The lengthwise spring slot provided by its split formation will normally be registered with one of the slots between the valve stem legs so that normal fluid communication is from the manifold tube to the interior of the spring and then lengthwise to the output indicated by arrow 19.
This invention therefore provides a new and useful fluid source manifold system with direct flow to individual valves, and valve assemblies within the manifold while yet providing valve operating access from the outside.
As many embodiments may be made of the above invention, and as changes may be made in the embodiment set forth above without departing from the scope of the invention, it is to be understood that all matter hereinbefore set forth and in the accompanying drawings is to be interpreted as illustrative only and not in a limiting sense.
1. For use in fluid systems in the operation of process and energy control instrumentation, wherein operating fluids are required as power and/or signal means at different points or in different areas of such instrumentation, means for selectively providing said operating fluids to such places for such purposes;
said means comprising a fluid supply manifold system of fluid passages and valves wherein direct fluid passage is permanently open individually to each of said valves from a fluid source input;
said fluid supply manifold system comprising a tubular housing, closed except for a fluid supply inlet open ing and mounting openings for at least two valve assemblies through each of which assemblies fluid may be provided with passage from inside said tubular housing to said instrumentation, means for directing fluid into said housing from a fluid source, valve assemblies sealed in said valve mounting openings with said valve assemblies essentially entirely contained in said housing and mounted transversely thereof, with said tubular housing of sufficient crosssection form and dimension to provide direct unob- 4 structed fluid passage the full length of said housing past said valve assemblies, with each of said valve assemblies extending out from one side of said housing as a valve output and exposed to access from the other side of said housing for means for operating the valve;
each of said valve assemblies comprising, an outer cylindrical housing sleeve mounted in said tubular manifold housing, transversely thereof with end portion of said sleeve fluid-tight mounted in opposite walls of said housing and extending outside of said housing at both said sleeve ends, side Wall openings in said sleeve within said housing to provide the only fluid passage connection between the interior of said housing and the interior of said sleeve, a screw-slot headed flexible plastic clothes-pin valve stem in sleeve form mounted in said valve housing for rotation therewith to move the clothespin stem slots into and out of register with said side wall openings in said valve sleeve, and a cylindrical split-sleeve spring located within said clothespin sleeve stem in transversely outwardly biasing relation therewith to seat the legs of said clothespin stem against the inner wall of said valve sleeve to seal off said valve sleeve openings except when the clothespin stem slots are in register with said valve sleeve openings, said splitsleeve spring being held axially within said valve stem only by its own spring bias, whereby individual valve assemblies may be opened by rotating said valve stem screw-slot head, and closed by further such rotation.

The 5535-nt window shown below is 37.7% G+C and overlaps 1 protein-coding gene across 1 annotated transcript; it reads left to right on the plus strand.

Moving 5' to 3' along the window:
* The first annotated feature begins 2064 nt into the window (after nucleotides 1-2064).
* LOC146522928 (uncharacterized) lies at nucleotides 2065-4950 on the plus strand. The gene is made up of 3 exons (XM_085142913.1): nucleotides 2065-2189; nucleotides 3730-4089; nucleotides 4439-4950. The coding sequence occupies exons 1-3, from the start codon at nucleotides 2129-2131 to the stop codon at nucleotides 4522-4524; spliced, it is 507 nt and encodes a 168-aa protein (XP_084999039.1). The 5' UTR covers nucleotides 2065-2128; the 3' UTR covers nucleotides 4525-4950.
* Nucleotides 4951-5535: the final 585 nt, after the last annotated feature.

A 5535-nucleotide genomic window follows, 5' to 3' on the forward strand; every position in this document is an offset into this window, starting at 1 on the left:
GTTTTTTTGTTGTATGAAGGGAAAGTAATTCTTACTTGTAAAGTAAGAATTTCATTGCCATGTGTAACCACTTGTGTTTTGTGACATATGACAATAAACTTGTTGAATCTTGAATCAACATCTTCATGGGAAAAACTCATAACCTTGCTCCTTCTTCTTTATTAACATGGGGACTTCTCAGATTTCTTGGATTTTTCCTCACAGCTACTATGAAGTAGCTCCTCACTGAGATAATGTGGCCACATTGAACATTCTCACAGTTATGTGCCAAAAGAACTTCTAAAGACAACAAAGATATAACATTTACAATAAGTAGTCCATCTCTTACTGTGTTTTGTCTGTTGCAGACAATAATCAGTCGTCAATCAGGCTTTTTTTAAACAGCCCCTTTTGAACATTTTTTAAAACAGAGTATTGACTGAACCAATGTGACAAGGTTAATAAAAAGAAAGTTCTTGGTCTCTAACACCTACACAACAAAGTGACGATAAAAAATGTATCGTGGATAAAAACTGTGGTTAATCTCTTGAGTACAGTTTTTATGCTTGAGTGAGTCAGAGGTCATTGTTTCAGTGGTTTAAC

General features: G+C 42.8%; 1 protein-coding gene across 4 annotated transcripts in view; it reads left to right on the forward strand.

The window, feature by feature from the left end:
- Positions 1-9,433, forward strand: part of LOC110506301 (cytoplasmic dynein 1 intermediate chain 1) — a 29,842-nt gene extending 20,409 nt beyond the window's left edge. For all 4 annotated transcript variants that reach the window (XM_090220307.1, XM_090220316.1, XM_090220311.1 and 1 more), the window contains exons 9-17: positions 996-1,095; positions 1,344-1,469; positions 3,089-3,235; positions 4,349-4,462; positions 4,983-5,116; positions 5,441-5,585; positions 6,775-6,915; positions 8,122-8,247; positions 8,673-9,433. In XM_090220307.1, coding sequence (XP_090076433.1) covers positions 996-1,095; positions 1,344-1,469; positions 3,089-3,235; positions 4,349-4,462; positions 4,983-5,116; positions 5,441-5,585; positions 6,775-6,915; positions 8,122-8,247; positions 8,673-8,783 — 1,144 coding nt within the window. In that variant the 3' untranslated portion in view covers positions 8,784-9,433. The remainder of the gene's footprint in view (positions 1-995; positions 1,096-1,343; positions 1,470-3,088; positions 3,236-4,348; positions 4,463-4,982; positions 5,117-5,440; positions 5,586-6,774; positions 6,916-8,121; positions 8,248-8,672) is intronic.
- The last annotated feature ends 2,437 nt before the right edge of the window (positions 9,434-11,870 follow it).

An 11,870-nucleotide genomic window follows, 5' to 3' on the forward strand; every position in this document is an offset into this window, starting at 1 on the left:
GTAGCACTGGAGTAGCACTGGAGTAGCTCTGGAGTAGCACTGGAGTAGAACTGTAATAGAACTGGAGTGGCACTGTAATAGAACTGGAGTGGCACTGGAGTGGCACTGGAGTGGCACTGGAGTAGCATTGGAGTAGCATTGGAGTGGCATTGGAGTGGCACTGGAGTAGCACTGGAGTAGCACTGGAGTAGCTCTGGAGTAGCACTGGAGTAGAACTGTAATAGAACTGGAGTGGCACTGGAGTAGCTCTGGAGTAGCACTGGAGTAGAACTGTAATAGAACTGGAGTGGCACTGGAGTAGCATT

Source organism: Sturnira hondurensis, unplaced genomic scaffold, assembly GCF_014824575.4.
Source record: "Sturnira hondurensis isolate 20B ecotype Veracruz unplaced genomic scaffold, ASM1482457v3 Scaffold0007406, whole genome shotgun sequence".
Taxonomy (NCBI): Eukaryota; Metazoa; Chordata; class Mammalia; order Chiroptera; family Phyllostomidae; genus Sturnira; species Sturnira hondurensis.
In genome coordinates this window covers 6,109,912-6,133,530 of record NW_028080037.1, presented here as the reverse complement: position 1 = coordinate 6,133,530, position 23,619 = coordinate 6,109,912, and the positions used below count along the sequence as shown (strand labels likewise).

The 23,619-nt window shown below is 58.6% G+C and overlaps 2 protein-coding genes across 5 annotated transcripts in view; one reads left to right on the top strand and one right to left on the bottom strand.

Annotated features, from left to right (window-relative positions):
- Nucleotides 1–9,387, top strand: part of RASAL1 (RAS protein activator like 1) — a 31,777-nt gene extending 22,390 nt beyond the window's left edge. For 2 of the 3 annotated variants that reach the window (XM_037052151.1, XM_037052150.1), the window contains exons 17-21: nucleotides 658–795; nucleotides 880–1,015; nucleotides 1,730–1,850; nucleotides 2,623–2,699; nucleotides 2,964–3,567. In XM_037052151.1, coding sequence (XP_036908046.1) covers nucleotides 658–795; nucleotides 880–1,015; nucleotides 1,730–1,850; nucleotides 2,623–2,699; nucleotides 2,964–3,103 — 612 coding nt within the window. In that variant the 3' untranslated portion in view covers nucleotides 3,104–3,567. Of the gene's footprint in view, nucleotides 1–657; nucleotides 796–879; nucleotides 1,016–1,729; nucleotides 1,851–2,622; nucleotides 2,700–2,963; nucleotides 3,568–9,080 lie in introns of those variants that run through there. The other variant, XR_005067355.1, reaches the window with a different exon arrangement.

2. A fluid supply manifold system according to claim 1 wherein said screw-slot head of said clothes-pin stem is provided with a peripheral, integral and flexible skirt, angled towards the interior of the housing whereby fluid pressure between the stem head and said skirt results in fluid-tight fit between said skirt and said valve housing sleeve.
3. A fluid manifold system according to claim 1 or 2 wherein said split-sleeve spring has end clearance for possible axial movement while maintaining fully effective the bias action thereof in closing said openings in said housing. sleeve through pressure against said clothes-pin legs, said spring being free for both axial and rotary location Within said valve under the restraining effect of its own spring bias condition.
4. A fluid manifold system according to claim 1 wherein said tubular housing is provided with end assembly means with respect to mounting means for said housing,
said mounting means including alignment means for assuring suitable and precise positioning of the output ends of said valve assemblies, with respect to positions of rotation about the lengthwise axis of said housing.
5. A fluid manifold system according to claim 1 wherein said mounting means comprises end caps for said housing with bosses on said end caps for locationally engaging outer lengthwise shoulders on said tubular housing.
References Cited UNITED STATES PATENTS 1,265,953 5/1918 Pittman 137608 XR 1,775,980 9/1930 Walbridge 137-608 XR 2,075,459 3/1937 Parker 251-182 2,566,071 8/1951 Schobert 251182 2,575,240 11/1951 Thompson 137608 2,707,092 4/1955 Bowditch 251--182 3,039,489 6/1962 Botkin 137-608 3,092,141 6/1963 Stark 137608 3,407,842 10/1968 Zahuranec 137608 XR SAMUEL SCOTT, Primary Examiner US. Cl. X.R. 251182
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|U.S. Classification||137/883, 251/182|